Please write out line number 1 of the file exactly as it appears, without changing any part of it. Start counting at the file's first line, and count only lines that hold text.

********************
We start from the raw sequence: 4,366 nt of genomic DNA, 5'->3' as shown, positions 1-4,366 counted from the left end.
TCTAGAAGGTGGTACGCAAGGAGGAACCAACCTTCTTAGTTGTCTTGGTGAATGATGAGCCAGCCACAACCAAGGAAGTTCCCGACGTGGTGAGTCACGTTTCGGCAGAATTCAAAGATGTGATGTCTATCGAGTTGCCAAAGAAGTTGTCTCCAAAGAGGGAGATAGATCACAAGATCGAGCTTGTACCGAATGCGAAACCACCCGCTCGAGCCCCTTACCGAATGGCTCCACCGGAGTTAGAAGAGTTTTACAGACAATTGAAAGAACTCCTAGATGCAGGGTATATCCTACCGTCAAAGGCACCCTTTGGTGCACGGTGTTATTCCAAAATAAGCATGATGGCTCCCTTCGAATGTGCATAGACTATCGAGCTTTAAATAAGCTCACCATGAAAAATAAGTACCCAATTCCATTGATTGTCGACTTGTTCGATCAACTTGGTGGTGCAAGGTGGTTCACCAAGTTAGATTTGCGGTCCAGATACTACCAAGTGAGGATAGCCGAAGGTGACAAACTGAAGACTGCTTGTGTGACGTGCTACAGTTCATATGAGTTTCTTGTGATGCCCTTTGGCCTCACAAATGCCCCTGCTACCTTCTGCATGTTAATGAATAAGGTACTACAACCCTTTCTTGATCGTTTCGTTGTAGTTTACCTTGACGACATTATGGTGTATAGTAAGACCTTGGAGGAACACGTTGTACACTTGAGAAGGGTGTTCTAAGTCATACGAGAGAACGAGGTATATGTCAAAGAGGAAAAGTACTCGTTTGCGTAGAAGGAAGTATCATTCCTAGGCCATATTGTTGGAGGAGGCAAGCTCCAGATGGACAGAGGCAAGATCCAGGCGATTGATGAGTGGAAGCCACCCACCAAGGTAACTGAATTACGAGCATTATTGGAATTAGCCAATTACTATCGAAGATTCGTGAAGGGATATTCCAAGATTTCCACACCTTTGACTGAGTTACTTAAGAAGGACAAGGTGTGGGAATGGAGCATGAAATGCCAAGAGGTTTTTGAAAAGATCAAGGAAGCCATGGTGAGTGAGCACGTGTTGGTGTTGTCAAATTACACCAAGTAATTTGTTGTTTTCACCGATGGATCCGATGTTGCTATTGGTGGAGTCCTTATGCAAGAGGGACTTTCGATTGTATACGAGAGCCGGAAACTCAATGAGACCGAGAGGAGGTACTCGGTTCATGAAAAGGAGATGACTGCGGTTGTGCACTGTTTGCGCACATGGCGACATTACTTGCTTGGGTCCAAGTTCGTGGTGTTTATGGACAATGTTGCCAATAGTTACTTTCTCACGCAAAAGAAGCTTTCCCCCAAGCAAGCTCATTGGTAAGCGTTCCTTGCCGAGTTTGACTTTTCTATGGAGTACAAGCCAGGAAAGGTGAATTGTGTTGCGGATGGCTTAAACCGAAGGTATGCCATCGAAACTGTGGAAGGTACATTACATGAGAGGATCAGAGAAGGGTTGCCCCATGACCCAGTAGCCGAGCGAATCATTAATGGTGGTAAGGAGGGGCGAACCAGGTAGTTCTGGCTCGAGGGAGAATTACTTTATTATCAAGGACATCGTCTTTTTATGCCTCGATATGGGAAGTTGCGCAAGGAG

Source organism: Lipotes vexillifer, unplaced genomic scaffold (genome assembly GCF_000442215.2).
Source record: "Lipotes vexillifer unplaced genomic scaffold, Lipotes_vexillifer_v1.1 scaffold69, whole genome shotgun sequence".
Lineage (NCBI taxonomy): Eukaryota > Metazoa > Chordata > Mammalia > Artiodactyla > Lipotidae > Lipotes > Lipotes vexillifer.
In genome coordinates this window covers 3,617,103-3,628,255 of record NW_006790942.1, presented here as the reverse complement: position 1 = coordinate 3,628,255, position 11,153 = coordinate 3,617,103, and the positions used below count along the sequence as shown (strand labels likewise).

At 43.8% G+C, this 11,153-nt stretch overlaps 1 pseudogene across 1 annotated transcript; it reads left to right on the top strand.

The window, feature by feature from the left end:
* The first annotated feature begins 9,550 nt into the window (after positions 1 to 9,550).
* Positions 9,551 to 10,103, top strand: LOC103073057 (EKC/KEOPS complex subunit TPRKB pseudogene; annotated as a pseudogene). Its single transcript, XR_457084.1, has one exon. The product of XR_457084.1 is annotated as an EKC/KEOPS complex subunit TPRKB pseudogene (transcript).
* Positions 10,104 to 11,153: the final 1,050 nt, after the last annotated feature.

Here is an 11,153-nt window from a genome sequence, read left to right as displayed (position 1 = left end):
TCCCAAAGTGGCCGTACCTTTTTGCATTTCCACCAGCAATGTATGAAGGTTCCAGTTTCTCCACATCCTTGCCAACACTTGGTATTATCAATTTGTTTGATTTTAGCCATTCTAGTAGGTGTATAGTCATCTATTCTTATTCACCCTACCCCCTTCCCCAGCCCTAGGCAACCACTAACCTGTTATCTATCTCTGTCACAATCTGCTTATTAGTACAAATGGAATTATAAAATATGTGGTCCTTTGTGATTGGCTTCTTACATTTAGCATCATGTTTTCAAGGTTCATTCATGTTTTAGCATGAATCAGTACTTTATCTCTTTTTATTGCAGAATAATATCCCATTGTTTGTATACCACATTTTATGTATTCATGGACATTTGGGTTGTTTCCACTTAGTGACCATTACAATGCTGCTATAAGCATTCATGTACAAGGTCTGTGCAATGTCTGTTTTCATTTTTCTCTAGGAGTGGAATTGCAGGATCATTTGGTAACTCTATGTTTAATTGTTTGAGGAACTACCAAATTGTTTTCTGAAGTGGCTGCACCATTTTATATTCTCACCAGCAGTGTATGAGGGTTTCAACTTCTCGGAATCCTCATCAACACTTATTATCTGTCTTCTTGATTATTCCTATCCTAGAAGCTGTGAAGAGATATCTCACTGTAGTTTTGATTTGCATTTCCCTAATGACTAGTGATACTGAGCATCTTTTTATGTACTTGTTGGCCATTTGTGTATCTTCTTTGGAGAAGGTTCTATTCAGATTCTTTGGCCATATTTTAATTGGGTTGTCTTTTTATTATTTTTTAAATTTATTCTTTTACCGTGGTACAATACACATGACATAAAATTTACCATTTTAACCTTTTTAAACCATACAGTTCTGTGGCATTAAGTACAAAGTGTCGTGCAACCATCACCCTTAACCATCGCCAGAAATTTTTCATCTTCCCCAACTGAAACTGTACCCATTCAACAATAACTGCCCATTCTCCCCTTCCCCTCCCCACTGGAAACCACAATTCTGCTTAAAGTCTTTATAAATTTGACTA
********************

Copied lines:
We start from the raw sequence: 4,366 nt of genomic DNA, 5'->3' as shown, positions 1-4,366 counted from the left end.